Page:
Ready to buy your first home? Not without a loan. What type of loan? First-time buyers often have unique needs. Maybe you don’t have the usual 20 percent down payment. Maybe your credit score is less than stellar. That doesn’t mean your new home dreams can’t become reality. It just means you will need to do a little shopping around. Here are some tips so you can get moving on your new home in Marvida.
What is a First-time Buyer?
The term “first-time buyer” conjures images of a young couple eagerly searching for a small starter home. While that is true, it isn’t the only definition used by the U.S. Department of Housing and Urban Development (HUD).
To qualify as a first-time buyer for loans, HUD says you must be:
- An individual who has not owned a principal residence for three years. If you had a home but sold it and moved into an apartment more than three years ago, you qualify as a first-time buyer. If you have a home but your spouse has not owned one for three years, you qualify together.
- A single parent who has only owned a home with a former spouse while married.
- A displaced homemaker who has only owned with a spouse.
- An individual who has only owned a principal residence not permanently affixed to a permanent foundation in accordance with applicable regulations. A manufactured home might qualify, for example.
- An individual who has only owned a property that was not in compliance with state, local, or model building codes — and that cannot be brought into compliance for less than the cost of constructing a permanent structure.
What Are Your Best Bets for Loans?
There are six types of loans that tend to work best for first-time buyers. These loans often require a smaller down payment or have looser credit rating requirements. There is no guarantee that you will be approved for any of these loans. Work with a qualified lender who can help you decide which is best suited to your needs.
FHA Loans – These loans are guaranteed by the Federal Housing Administration. First-time buyers are eligible for down payments as low as 3.5 percent. A 20 percent down payment on a $200,000 home would be $40,000. With an FHA loan it would only be $7,000. To qualify, you can have a credit score as low as 580. Ten percent down lowers it to 500. You will have to purchase mortgage insurance to ensure the lender is protected in case you default. This comes as an upfront fee at closing and then an annual mortgage insurance premium, which is spread out across your monthly payments. The upfront fee can be sizable — $3,500 on a $200,000 loan.
Conventional 97 Loan – If your credit rating is good and you would rather not be locked into monthly insurance payments for the life of your loan, a conventional 97 loan might be right for you. This loan only requires 3 percent down. However, you need a credit rating of 620 or above. You will have to purchase mortgage insurance but there is no upfront fee, and you can cancel the insurance after you’ve gained enough equity in your home.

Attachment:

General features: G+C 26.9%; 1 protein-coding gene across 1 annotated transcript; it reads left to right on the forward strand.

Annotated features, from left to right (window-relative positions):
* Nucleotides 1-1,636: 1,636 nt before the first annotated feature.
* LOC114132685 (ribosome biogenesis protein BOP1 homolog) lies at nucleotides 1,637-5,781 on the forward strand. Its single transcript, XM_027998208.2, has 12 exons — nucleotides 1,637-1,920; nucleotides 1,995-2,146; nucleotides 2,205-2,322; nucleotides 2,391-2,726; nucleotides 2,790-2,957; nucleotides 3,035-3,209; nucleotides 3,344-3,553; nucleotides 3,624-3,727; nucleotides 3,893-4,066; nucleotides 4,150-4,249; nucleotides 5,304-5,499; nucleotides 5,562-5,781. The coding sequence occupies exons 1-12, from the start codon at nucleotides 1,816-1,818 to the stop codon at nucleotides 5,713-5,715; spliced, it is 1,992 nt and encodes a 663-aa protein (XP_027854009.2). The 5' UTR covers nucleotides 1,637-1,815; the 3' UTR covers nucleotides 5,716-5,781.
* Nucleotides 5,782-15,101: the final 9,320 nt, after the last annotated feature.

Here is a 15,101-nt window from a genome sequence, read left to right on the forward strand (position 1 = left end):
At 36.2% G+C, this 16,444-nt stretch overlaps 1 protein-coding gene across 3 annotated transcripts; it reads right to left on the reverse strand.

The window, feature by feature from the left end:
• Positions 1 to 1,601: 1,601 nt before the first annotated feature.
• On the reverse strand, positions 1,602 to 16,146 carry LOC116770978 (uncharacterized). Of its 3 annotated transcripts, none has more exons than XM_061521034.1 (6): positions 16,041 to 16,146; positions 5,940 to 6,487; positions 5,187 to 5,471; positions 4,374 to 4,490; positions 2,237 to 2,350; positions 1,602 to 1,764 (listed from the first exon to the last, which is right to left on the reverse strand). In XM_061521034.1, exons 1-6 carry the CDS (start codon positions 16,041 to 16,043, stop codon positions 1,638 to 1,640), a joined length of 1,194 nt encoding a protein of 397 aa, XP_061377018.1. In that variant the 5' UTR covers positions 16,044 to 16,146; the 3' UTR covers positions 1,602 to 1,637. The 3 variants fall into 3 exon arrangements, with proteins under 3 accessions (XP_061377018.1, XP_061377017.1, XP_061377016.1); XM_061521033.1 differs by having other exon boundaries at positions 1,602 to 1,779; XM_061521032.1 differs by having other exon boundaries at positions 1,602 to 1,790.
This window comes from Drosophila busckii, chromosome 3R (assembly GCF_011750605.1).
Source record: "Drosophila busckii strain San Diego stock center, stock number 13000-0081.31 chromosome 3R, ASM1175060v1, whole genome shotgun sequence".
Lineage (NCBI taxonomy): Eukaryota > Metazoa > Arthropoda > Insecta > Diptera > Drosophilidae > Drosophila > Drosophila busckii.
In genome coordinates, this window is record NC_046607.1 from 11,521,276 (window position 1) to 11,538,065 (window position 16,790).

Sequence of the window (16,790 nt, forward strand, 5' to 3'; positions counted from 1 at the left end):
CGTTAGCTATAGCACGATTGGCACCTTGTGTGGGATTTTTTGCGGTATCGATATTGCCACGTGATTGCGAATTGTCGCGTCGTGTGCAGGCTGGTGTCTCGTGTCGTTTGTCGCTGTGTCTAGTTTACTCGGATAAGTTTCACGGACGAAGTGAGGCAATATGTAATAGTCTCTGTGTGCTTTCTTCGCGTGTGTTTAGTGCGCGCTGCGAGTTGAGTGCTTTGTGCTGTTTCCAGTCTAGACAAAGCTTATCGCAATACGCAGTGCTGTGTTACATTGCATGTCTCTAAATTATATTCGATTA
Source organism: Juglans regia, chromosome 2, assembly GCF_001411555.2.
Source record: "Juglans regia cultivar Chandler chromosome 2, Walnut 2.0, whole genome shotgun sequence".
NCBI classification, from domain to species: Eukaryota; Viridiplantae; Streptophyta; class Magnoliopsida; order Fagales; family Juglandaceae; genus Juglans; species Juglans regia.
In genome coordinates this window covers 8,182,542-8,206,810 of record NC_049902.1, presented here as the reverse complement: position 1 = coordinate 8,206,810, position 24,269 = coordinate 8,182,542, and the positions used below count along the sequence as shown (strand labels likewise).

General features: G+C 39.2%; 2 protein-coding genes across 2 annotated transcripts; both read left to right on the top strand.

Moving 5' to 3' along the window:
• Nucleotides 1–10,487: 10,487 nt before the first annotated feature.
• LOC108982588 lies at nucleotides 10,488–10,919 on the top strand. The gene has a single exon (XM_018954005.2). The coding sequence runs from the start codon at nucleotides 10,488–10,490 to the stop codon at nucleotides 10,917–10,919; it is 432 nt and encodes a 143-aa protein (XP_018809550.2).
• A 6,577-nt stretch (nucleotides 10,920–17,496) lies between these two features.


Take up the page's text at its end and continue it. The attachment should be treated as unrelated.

Fannie Mae HomeReady and Freddie Mac Home Possible – Two other loan types that allow you to put as little as 3 percent down are offered by Fannie Mae and Freddie Mac. Like the Conventional 97 you can cancel your mortgage insurance when you have gained enough equity. You need a credit score of 620 to qualify. The Home Possible loan allows you to use gift funds for up to 100 percent of the down payment. With a HomeReady loan, you can include a co-signer’s income and any income from a roommate or boarder. However, your income cannot exceed more than 80 percent of the median income in your area.
USDA Loan – If you’ve found a home you love in a small town or rural area, you might qualify for a USDA loan. You can find out if the property you are interested qualifies here. If it does, you won’t have to put any money down. You will have to buy mortgage insurance, but the cost will be very low. Your interest rate will be much lower, as well.
VA Loan – If you or a spouse are or were in the military, this may be your best option. No down payment is required. There is no ongoing mortgage insurance. Lower credit scores are allowed. Borrowers do pay an upfront VA funding fee.
Good Neighbor Next Door Loan – If you are a teacher (pre-Kindergarten through 12th grade), firefighter, law enforcement officer or emergency medical technician, you may qualify for this loan offered by the U.S. Department of Housing and Urban Development. There is no income requirement, but you must commit to buying a home listed for sale by HUD in a “revitalization” zone. You must also live in the home for a minimum of 36 months.
Programs You Should Know About
There are state- and county-level programs that can help you step into a new home. The
Texas Homebuyer Program offers flexible down payment assistance programs, a Mortgage Tax Credit Program (MCC) and support from an experienced network of mortgage and real estate professionals. In Harris County, where Marvida is located, the Downpayment Assistance Program (DAP) can provide financial assistance.